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Question Can/May/Could/Might I ask a question?

hirashin

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Dear native English speakers,
each of the sentences above is grammatically correct.

But I believe "Might I ask a question" is very formal and rarely used.

How about the others? I think I have heard "Can I ask a question?"
and "May I ask a question?"

Do you ever say "Could I ask a question?"

Hirashin
 

mdchachi

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We are taught that "can I ask a question" is wrong because it literally means "am I able to ask a question" when you really mean "may I have your permission to ask a question." But it's very commonly used and nobody will think it's unnatural except perhaps an English teacher.
"Might I ask a question" sounds old-fashioned to me. Something I might hear in a TV drama but not in real life.
"May I ask a question" and "could I ask a question" both sound correct and natural (although "can I ask a question" is probably more common). I think "could" is probably more common in my experience.

Take a look at the links and you can see the counts from Google on these phrases.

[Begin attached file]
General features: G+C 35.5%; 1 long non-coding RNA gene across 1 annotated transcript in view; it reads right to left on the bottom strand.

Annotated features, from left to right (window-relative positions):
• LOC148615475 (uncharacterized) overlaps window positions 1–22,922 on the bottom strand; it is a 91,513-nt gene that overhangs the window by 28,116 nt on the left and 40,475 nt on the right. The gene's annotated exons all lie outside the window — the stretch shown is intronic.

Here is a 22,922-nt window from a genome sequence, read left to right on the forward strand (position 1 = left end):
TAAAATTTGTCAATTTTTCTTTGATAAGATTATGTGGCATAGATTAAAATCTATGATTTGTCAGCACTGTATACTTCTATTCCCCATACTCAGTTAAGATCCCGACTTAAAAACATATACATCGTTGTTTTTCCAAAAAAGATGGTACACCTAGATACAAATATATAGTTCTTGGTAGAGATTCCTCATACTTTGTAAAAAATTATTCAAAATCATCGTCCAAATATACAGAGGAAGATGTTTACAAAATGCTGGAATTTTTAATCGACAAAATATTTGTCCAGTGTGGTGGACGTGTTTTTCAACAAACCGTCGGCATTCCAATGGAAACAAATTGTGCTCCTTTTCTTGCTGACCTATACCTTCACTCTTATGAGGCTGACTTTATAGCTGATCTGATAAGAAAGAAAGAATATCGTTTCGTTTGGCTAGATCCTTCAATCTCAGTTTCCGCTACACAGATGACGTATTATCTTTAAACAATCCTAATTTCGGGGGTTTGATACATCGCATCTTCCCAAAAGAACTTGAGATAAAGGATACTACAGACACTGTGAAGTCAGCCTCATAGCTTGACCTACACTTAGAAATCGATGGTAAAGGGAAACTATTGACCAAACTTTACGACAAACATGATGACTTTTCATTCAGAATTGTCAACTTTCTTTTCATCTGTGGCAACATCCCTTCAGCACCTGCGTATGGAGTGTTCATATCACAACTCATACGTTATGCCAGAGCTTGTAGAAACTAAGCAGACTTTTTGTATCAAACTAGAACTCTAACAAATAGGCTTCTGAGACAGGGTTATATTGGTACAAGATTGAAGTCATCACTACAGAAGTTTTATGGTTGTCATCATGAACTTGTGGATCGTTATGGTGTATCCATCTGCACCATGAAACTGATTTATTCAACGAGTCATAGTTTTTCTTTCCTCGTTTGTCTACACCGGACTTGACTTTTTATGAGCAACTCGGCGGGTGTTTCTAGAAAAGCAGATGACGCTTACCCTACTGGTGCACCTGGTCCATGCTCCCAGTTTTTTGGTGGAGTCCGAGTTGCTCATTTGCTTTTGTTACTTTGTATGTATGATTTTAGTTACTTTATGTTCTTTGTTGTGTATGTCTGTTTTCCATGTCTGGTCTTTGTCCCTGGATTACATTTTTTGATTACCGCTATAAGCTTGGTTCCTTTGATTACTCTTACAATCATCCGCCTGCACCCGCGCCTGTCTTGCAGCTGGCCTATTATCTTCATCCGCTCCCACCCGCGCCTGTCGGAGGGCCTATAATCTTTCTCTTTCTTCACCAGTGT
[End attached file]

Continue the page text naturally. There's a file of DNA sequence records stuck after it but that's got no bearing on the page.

Wayelder

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As a Canadian I'd say. "Excuse me, but I have a question..."

You see, we don't ask for permission...if they hold themselves out, we are entitled to an answer...
 

Psea206

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“Can I ask a question” and “Coukd I ask a question” are very common. Some grammarians say, as the moderator notes, that these forms are incorrect because they are using questions of ability and not asking permission. And yet, English commonly uses this approach. You may often see polite requests phrased as questions of ability, and while many people do it just out of habit, the origin seems to be an intentional indirection which allowed refused on the grounds not of denial, which would be confrontational, but of “impossibility”.

“Might” does the same really. If you want to get really arch and archaic and polite you could ask “Might one ask a question at this time?” :)

You may find this to be of interest:
Can, could and would for invitations, offers, requests and permission
 
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Psea206

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“Can I ask a question” and “Coukd I ask a question” are very common. Some grammarians say, as the moderator notes, that these forms are incorrect because they are using questions of ability and not asking permission. And yet, English commonly uses this approach. You may often see polite requests phrased as questions of ability, and while many people do into just out of habit, the origin seems to be an intentional indirection which allowed refused on the grounds not of denial, which would be confrontational, but of “impossibility”.

“Might” does the same really. If you want to get really arch and archaic and polite you could ask “Might one as a question at this time?” :)

Of interest: Can, could and would for invitations, offers, requests and permission
 
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